In 1859 the Rifle Volunteer Corps (and Artillery Corps in defended coastal areas) were formed and the Volunteer Act of 1863 provided more regulation on how the volunteer forces were run and it set out the standards for drills and a requirement for annual inspections. Most purpose-built drill halls constructed at this time were paid for by a major local landowner, the subscriptions of volunteers, local fundraising efforts or a combination of all three. The Regulation of the Forces Act 1871 (known as the Cardwell Reforms after the Secretary of State for War, Edward Cardwell) gave forces the legal right to acquire land to build a drill hall and more purpose-built drill halls began to be constructed after this date. The largest period of drill hall construction, aided by government grants, took place between 1880 and 1910. The Territorial and Reserve Forces Act 1907 (known as the Haldane Reforms after the Secretary of State for War, Richard Haldane) came into force in 1908 and the various Volunteer Units were consolidated to form the Territorial Force. The construction of drill halls largely ceased during the First World War and in 1920 the Territorial Force became the Territorial Army.

In the 20th century changes in warfare and weaponry made many of the earlier drill halls redundant and subject to demolition or change to a new use. Around 344 drill halls are believed to have been built in Scotland of which 182 are thought to survive today, although few remain in their original use. Drill halls are an important part of our social and military history. They tell us much about the development of warfare and the history of defending our country. They also, unusually for a nationwide building programme, were not standardised and were often designed by local architects in a variety of styles and they also have a part to play in the history of our communities.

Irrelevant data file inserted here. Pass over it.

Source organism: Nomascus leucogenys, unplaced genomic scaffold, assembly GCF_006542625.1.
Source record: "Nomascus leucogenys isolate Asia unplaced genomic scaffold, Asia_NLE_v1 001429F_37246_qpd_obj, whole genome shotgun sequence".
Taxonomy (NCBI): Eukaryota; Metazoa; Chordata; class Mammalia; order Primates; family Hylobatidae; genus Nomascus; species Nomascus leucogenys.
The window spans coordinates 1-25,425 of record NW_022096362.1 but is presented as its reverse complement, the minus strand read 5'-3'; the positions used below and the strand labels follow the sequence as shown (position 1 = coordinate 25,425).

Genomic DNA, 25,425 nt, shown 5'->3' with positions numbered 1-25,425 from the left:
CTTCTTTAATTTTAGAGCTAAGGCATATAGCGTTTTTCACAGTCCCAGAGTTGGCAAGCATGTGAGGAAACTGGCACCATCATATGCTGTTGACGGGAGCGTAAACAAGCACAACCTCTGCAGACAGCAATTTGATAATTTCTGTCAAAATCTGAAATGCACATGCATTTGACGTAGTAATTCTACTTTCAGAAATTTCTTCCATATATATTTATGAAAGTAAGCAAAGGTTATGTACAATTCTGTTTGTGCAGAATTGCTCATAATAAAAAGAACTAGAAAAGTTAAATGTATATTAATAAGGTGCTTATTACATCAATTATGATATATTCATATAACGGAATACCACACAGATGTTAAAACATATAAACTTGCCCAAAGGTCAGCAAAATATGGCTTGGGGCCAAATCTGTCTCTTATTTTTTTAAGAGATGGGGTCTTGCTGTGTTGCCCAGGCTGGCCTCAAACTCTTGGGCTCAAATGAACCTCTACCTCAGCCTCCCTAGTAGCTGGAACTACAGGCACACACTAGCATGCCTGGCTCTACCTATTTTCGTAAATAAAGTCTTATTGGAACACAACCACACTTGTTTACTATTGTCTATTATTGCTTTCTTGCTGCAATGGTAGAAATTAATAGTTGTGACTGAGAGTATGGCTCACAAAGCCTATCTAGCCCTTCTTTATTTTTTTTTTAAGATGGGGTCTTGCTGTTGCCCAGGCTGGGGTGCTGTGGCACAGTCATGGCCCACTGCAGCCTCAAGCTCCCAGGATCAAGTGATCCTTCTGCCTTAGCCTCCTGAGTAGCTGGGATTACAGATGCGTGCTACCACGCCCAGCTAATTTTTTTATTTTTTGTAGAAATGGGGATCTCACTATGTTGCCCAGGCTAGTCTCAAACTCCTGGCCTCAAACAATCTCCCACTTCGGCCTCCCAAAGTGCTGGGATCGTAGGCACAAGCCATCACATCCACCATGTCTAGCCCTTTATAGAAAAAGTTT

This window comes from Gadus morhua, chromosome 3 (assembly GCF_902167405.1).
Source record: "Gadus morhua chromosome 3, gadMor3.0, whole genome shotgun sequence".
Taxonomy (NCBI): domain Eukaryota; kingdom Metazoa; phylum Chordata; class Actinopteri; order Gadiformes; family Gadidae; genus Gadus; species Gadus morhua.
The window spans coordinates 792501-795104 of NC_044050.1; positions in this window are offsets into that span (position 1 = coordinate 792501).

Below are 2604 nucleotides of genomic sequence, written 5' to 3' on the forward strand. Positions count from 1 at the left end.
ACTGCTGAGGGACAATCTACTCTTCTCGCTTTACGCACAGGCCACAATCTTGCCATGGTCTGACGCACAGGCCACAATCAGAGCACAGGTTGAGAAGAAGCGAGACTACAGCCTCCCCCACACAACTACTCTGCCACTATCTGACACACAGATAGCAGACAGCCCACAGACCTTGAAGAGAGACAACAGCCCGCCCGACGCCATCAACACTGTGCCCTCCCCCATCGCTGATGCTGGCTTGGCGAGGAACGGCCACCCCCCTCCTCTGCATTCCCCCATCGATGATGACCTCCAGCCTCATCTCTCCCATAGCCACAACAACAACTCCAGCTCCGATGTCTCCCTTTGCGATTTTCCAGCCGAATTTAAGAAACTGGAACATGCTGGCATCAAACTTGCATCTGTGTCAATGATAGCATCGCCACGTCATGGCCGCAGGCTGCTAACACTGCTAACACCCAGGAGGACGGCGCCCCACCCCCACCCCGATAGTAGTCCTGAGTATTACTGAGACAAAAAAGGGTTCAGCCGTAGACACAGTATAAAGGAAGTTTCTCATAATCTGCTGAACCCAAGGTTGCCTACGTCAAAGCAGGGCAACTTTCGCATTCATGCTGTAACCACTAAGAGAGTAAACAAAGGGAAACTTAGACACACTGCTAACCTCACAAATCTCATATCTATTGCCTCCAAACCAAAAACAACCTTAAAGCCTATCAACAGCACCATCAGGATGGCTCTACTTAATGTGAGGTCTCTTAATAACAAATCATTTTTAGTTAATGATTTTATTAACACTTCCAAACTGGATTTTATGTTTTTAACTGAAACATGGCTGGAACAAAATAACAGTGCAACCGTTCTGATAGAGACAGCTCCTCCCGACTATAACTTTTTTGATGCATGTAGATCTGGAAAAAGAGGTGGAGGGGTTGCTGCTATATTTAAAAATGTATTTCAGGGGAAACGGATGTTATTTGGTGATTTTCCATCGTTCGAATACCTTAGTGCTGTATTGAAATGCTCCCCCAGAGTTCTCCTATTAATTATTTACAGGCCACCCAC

The requirements for drill halls were basic – a large covered open space to train and drill as well as a place for the secure storage of weapons. The vast majority of drill halls were modest utilitarian structures. Most drill halls conformed to the pattern of an administrative block containing offices and the armoury to store weapons along with a caretaker or drill instructors accommodation, usually facing the street. To the rear would be the drill hall itself. Occasionally more extensive accommodation was required, such as for battalion headquarters where interior rifle ranges, libraries, billiards rooms, lecture theatres and bars could all be included.

Category changed from B to C, statutory address and listed building record revised in 2016 as part of the Drill Halls Listing Review 2015-16. Previously listed as 'Drill Hall (Armoury House), Perth Road, Birnam'.